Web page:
Research

Publications

Stefano Carattini, Maria Carvalho & Samuel Fankhauser (2018), "Overcoming Public Resistance to Carbon Taxes"Wiley Interdisciplinary Reviews: Climate Change, e531

Stefano Carattini, Andrea Baranzini & Rafael Lalive (2018), "Is Taxing Waste a Waste of Time? Evidence from a Supreme Court Decision"Ecological Economics, 148(C):131-151

Andrea Baranzini, Nicolas Borzykowski & Stefano Carattini (2018), "Carbon Offsets out of the Woods? Acceptability of Domestic vs. International Reforestation Programmes in the Lab"Journal of Forest Economics, 32:1-12

Kenneth Gillingham, Stefano Carattini & Daniel Esty (2017), "Lessons from First Campus Carbon-Pricing Scheme"Nature51:27-29

Stefano Carattini, Andrea Baranzini, Philippe Thalmann, Frédéric Varone & Frank Vöhringer (2017), "Green Taxes in a Post-Paris World: Are Millions of Nays Inevitable?", Environmental and Resource Economics, 68 97–128

Andrea BaranziniJeroen van den Bergh, Stefano Carattini, Richard B. HowarthEmilio Padilla & Jordi Roca (2017), "Carbon Pricing in Climate Policy: Seven Reasons, Complementary Instruments, and Political-economy Considerations"Wiley Interdisciplinary Reviews: Climate Change, 8:e462

Andrea Baranzini & Stefano Carattini (2017), "Effectiveness, Earmarking and Labeling: Testing the Acceptability of Carbon Taxes with Survey Data", Environmental Economics and Policy Studies, 19(1) 197-227

Stefano Carattini & Alessandro Tavoni (2016), "How Green are Green Economists?", Economics Bulletin, 36(4) p.A224

Stefano Carattini, Andrea Baranzini & Jordi Roca (2015), "Unconventional Determinants of Greenhouse Gas Emissions: The Role of Trust", Environmental Policy & Governance 25(4) 243-257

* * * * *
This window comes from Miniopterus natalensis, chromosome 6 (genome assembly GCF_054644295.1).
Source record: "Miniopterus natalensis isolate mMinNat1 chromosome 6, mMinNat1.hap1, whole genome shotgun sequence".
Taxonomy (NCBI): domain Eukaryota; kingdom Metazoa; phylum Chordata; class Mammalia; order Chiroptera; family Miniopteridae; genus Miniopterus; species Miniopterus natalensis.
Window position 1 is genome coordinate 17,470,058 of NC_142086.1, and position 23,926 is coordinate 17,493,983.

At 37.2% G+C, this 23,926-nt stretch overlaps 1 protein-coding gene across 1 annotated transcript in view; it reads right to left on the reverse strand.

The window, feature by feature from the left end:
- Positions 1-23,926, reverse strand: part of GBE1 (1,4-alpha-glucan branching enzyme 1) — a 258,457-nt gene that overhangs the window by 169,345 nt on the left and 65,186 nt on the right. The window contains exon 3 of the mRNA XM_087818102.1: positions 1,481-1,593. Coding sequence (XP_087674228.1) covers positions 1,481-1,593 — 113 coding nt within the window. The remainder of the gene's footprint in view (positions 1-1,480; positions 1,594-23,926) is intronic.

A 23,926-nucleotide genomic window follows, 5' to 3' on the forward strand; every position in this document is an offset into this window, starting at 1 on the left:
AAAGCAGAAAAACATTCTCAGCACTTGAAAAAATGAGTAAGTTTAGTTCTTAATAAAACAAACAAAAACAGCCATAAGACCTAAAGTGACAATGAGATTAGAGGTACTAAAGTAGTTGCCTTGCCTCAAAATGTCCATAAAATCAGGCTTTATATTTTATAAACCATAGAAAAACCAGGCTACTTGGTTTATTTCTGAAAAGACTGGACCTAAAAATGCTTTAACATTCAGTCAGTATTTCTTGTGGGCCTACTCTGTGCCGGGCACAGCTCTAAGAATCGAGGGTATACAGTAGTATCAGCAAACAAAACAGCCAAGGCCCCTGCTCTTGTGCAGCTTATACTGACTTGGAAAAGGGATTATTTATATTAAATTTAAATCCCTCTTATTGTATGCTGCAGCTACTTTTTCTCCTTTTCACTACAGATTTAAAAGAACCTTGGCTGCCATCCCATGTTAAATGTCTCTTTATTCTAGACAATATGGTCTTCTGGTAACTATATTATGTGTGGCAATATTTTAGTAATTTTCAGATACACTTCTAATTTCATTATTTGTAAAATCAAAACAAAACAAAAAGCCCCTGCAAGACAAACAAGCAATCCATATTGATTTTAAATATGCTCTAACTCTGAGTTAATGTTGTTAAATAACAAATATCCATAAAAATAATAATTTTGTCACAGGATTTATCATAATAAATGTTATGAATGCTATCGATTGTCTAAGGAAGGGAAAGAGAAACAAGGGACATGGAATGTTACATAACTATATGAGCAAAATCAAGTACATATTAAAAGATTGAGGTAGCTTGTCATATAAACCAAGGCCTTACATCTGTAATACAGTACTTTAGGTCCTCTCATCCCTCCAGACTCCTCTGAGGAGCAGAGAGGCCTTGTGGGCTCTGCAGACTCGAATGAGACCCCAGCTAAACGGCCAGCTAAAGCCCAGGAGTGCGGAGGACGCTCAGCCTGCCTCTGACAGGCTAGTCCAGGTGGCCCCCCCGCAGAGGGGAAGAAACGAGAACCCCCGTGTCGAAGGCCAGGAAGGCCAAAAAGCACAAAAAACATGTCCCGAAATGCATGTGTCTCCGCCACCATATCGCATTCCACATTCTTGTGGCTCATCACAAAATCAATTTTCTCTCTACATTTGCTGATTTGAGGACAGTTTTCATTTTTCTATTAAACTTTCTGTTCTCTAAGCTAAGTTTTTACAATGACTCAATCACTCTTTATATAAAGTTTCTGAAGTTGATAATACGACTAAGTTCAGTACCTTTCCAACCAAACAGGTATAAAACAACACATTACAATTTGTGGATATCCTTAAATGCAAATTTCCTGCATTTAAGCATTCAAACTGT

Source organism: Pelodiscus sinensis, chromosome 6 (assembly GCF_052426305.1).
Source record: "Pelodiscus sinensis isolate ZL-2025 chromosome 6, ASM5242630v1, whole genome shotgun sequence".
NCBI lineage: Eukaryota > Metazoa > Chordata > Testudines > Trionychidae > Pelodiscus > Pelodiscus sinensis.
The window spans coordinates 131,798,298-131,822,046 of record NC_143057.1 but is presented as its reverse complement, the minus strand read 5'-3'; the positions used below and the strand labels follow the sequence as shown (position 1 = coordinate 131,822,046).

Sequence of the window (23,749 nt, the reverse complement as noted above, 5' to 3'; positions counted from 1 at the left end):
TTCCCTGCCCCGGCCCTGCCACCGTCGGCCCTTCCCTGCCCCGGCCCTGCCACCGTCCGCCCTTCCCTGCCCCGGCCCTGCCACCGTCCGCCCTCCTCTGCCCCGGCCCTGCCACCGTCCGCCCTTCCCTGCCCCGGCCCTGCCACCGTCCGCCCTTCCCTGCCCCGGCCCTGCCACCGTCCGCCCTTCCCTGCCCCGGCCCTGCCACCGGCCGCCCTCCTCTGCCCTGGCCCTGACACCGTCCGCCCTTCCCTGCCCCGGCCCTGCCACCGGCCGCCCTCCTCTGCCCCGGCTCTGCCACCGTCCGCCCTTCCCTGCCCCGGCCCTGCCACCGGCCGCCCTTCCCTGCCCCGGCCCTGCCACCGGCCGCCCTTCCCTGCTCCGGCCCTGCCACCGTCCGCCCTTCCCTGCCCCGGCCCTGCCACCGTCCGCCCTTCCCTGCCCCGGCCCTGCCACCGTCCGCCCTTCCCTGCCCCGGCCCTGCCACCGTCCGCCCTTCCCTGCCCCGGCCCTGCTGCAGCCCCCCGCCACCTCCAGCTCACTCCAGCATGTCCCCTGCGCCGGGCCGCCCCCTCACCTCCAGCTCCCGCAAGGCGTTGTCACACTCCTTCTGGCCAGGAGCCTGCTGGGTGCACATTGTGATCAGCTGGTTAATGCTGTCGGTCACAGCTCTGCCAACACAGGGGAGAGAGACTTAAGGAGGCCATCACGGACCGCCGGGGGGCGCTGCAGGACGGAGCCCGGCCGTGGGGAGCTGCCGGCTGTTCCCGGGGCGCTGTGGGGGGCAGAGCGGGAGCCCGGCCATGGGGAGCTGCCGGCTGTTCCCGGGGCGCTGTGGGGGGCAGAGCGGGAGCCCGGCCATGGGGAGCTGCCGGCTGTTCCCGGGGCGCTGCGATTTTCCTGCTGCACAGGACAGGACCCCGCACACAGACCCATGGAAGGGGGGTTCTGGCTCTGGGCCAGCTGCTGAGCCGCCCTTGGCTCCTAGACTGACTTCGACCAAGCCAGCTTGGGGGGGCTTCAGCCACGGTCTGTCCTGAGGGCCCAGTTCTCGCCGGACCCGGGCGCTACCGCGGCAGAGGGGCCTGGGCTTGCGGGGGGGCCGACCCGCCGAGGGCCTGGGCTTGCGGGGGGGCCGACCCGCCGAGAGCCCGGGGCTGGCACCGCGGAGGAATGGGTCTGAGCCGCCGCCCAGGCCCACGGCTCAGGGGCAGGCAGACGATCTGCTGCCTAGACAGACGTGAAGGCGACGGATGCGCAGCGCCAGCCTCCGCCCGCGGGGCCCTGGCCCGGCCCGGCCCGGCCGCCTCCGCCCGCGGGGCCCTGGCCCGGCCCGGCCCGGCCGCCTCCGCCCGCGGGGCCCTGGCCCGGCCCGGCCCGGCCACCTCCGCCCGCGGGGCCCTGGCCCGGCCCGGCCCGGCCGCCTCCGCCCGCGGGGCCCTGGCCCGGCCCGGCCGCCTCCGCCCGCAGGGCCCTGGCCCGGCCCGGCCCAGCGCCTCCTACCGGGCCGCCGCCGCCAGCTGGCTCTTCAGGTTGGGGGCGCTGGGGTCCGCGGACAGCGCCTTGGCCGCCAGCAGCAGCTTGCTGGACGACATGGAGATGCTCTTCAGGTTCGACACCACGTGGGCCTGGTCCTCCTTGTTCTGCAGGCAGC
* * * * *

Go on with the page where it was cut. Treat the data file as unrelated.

Andrea Baranzini & Stefano Carattini (2014), "Taxation of Emissions of Greenhouse Gases". In: Freedman B. (Ed.), Global Environmental Change, Springer

Working papers

"Trust and CO2 Emissions: Conditional Cooperation at a Global Scale" with Ara Jo

Grantham Research Institute on Climate Change and the Environment Working Paper 294

In this paper we argue that the within-country cooperative culture sustained by trust positively affects international cooperative behavior. We focus on the role of social norms shared by trustworthy individuals and theoretically show how such norms can create incentives for trustworthy agents to cooperate with foreigners even when they are unsure of the trustworthiness of their foreign partners via reputation effects. We then provide empirical evidence in the context of climate change that an increase in trust leads to more global cooperation measured by larger reductions in CO2 emissions. We establish causality by obtaining a time-varying measure of inherited trust from the trust that descendants of US immigrants have inherited from their ancestors. The  measure allows us to have country fixed effects and thus to study how the evolution of trust is correlated with the change in CO2 emissions over time. Inherited trust turns out to be a significant factor that explains the changes in CO2 emissions across 26 countries worldwide including most European countries. The results are robust even when we study different time periods and control for a large set of time-varying factors that may affect trust and emissions at the same time. Our findings provide a plausible explanation for the existence of national, regional and local level mitigation efforts in the absence of a global agreement for climate change, which is difficult to reconcile with the conventional theory of collective action.